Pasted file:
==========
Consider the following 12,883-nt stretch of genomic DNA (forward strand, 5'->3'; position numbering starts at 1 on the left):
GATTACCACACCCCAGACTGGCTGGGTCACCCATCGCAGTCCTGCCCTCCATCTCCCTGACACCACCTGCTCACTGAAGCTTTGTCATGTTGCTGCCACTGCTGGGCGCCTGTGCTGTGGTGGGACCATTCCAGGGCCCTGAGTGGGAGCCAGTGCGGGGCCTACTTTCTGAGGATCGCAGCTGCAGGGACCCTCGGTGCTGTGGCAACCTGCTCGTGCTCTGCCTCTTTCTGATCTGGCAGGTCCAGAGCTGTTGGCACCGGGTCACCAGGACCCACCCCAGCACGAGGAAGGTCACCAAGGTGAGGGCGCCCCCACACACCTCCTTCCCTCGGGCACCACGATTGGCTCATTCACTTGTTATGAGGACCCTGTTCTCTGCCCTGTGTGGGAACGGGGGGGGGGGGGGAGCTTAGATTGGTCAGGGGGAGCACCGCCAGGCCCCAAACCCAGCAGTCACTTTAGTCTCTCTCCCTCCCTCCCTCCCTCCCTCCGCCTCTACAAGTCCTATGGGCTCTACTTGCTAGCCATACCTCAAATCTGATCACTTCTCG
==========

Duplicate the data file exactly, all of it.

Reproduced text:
Consider the following 12,883-nt stretch of genomic DNA (forward strand, 5'->3'; position numbering starts at 1 on the left):
GATTACCACACCCCAGACTGGCTGGGTCACCCATCGCAGTCCTGCCCTCCATCTCCCTGACACCACCTGCTCACTGAAGCTTTGTCATGTTGCTGCCACTGCTGGGCGCCTGTGCTGTGGTGGGACCATTCCAGGGCCCTGAGTGGGAGCCAGTGCGGGGCCTACTTTCTGAGGATCGCAGCTGCAGGGACCCTCGGTGCTGTGGCAACCTGCTCGTGCTCTGCCTCTTTCTGATCTGGCAGGTCCAGAGCTGTTGGCACCGGGTCACCAGGACCCACCCCAGCACGAGGAAGGTCACCAAGGTGAGGGCGCCCCCACACACCTCCTTCCCTCGGGCACCACGATTGGCTCATTCACTTGTTATGAGGACCCTGTTCTCTGCCCTGTGTGGGAACGGGGGGGGGGGGGGAGCTTAGATTGGTCAGGGGGAGCACCGCCAGGCCCCAAACCCAGCAGTCACTTTAGTCTCTCTCCCTCCCTCCCTCCCTCCCTCCGCCTCTACAAGTCCTATGGGCTCTACTTGCTAGCCATACCTCAAATCTGATCACTTCTCG